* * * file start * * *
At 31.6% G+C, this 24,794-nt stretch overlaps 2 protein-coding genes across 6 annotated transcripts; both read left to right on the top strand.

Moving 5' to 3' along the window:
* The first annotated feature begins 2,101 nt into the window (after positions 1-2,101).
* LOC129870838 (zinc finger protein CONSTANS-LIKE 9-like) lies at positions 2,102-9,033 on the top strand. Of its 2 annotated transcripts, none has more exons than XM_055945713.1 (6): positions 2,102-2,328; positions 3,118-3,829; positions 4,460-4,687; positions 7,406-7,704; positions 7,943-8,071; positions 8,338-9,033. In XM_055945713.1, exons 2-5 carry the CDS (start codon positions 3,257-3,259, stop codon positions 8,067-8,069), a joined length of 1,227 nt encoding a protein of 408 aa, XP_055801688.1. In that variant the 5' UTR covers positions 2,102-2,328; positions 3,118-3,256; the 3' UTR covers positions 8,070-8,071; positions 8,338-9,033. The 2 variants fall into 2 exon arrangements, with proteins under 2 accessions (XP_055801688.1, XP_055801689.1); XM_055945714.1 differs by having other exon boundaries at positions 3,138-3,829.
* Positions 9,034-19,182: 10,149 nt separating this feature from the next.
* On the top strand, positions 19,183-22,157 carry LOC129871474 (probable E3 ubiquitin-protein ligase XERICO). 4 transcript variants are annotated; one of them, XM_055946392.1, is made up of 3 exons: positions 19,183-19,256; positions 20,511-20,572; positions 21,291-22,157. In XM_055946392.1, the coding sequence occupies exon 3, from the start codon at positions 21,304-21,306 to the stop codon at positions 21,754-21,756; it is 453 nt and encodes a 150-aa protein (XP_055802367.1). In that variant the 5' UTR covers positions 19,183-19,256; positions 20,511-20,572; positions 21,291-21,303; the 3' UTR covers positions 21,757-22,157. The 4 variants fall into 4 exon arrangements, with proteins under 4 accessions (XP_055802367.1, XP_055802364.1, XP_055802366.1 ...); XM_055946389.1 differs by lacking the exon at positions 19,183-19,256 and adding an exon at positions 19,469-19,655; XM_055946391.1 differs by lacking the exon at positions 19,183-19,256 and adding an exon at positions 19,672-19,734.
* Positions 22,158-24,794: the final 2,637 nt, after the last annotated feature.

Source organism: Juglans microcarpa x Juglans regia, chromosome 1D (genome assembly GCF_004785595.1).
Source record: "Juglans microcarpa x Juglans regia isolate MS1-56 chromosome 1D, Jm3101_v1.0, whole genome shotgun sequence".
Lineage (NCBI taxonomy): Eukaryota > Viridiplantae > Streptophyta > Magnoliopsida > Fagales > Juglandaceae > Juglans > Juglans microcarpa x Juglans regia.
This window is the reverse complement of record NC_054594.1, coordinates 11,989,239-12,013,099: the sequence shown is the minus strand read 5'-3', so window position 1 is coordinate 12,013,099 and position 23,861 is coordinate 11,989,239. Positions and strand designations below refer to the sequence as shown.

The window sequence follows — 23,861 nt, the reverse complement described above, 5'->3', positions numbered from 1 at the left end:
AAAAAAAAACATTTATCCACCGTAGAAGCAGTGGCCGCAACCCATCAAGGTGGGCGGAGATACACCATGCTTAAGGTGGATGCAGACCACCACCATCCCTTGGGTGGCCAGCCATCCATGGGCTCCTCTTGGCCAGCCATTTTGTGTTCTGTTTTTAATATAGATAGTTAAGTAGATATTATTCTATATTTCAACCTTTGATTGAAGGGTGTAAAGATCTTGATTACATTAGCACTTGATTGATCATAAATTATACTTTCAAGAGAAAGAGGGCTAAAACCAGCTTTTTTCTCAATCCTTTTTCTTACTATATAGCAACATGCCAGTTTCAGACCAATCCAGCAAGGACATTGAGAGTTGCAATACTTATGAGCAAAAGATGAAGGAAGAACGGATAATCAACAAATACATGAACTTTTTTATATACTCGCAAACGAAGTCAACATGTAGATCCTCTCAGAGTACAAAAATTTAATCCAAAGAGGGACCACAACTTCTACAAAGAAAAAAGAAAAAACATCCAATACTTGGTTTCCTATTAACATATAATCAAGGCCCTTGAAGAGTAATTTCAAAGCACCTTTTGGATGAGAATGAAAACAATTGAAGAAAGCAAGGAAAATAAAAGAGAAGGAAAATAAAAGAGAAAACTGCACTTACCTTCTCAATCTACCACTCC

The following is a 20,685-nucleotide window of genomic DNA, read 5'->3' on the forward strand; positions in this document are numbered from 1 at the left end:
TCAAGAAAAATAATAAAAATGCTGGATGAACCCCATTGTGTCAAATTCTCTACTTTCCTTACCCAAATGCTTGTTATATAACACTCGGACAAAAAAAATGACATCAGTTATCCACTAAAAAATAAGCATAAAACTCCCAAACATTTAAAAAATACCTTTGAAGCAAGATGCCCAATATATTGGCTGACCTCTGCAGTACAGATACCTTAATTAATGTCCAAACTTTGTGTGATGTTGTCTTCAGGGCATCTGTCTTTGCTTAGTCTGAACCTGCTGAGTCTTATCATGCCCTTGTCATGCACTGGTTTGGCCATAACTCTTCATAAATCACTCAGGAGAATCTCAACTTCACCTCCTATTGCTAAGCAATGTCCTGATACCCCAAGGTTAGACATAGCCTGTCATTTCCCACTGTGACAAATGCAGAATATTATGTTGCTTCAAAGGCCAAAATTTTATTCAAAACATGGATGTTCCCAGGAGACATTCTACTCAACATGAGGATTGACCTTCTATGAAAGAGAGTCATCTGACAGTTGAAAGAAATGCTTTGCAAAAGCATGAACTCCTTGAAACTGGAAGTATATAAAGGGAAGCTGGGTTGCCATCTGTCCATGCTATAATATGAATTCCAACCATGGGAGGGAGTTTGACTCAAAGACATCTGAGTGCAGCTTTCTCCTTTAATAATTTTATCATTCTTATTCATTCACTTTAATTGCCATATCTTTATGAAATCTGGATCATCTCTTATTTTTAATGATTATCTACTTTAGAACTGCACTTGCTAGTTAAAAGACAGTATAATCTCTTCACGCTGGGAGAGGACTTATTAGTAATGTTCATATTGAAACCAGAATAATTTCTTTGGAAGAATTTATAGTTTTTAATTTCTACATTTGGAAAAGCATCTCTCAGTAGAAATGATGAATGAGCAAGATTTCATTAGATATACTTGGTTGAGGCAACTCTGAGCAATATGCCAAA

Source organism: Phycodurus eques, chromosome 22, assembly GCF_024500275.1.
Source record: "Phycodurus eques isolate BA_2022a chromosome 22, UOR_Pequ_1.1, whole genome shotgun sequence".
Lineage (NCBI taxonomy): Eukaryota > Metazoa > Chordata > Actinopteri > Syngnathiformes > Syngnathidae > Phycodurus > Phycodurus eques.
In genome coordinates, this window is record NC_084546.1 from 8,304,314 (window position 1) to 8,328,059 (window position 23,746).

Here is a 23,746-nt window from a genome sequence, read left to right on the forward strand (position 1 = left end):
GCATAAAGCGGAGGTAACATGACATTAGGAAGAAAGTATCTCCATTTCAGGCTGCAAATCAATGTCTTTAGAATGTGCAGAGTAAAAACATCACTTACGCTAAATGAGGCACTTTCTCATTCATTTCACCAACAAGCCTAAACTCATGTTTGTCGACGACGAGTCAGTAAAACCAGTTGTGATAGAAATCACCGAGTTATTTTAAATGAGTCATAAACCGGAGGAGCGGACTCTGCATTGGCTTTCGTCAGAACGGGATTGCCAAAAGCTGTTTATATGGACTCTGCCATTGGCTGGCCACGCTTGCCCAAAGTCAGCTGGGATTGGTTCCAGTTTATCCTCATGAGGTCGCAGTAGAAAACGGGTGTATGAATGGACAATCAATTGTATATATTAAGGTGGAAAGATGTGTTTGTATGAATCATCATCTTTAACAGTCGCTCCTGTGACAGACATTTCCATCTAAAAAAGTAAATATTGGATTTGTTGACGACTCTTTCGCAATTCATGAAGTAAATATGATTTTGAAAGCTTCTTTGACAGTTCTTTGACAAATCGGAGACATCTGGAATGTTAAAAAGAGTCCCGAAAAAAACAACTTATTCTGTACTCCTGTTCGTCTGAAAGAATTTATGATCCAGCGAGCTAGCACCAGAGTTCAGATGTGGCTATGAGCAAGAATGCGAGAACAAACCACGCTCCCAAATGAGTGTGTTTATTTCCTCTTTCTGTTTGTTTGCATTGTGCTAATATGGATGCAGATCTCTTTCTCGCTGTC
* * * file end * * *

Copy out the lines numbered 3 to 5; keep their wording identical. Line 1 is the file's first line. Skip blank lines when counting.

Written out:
* The first annotated feature begins 2,101 nt into the window (after positions 1-2,101).
* LOC129870838 (zinc finger protein CONSTANS-LIKE 9-like) lies at positions 2,102-9,033 on the top strand. Of its 2 annotated transcripts, none has more exons than XM_055945713.1 (6): positions 2,102-2,328; positions 3,118-3,829; positions 4,460-4,687; positions 7,406-7,704; positions 7,943-8,071; positions 8,338-9,033. In XM_055945713.1, exons 2-5 carry the CDS (start codon positions 3,257-3,259, stop codon positions 8,067-8,069), a joined length of 1,227 nt encoding a protein of 408 aa, XP_055801688.1. In that variant the 5' UTR covers positions 2,102-2,328; positions 3,118-3,256; the 3' UTR covers positions 8,070-8,071; positions 8,338-9,033. The 2 variants fall into 2 exon arrangements, with proteins under 2 accessions (XP_055801688.1, XP_055801689.1); XM_055945714.1 differs by having other exon boundaries at positions 3,138-3,829.
* Positions 9,034-19,182: 10,149 nt separating this feature from the next.